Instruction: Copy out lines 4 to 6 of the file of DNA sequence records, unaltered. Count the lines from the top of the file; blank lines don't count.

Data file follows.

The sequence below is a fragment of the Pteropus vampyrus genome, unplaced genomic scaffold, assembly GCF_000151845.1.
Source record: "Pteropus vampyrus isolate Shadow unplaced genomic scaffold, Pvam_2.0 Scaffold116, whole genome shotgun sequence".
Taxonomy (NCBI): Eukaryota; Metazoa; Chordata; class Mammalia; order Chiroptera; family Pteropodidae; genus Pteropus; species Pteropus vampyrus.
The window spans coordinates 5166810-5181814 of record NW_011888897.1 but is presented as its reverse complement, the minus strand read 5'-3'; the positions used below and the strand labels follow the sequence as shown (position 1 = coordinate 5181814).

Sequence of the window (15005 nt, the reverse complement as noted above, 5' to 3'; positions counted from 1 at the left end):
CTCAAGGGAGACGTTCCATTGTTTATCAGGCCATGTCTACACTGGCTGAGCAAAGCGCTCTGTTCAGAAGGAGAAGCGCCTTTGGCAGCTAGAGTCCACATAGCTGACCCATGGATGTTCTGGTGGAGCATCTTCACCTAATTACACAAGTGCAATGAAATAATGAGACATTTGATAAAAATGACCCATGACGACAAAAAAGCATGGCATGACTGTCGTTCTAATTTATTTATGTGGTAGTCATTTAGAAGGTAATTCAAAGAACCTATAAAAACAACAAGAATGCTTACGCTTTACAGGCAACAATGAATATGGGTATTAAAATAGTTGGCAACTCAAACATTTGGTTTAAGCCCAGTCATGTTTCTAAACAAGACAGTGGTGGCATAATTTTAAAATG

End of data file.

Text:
The window spans coordinates 5166810-5181814 of record NW_011888897.1 but is presented as its reverse complement, the minus strand read 5'-3'; the positions used below and the strand labels follow the sequence as shown (position 1 = coordinate 5181814).

Sequence of the window (15005 nt, the reverse complement as noted above, 5' to 3'; positions counted from 1 at the left end):
CTCAAGGGAGACGTTCCATTGTTTATCAGGCCATGTCTACACTGGCTGAGCAAAGCGCTCTGTTCAGAAGGAGAAGCGCCTTTGGCAGCTAGAGTCCACATAGCTGACCCATGGATGTTCTGGTGGAGCATCTTCACCTAATTACACAAGTGCAATGAAATAATGAGACATTTGATAAAAATGACCCATGACGACAAAAAAGCATGGCATGACTGTCGTTCTAATTTATTTATGTGGTAGTCATTTAGAAGGTAATTCAAAGAACCTATAAAAACAACAAGAATGCTTACGCTTTACAGGCAACAATGAATATGGGTATTAAAATAGTTGGCAACTCAAACATTTGGTTTAAGCCCAGTCATGTTTCTAAACAAGACAGTGGTGGCATAATTTTAAAATG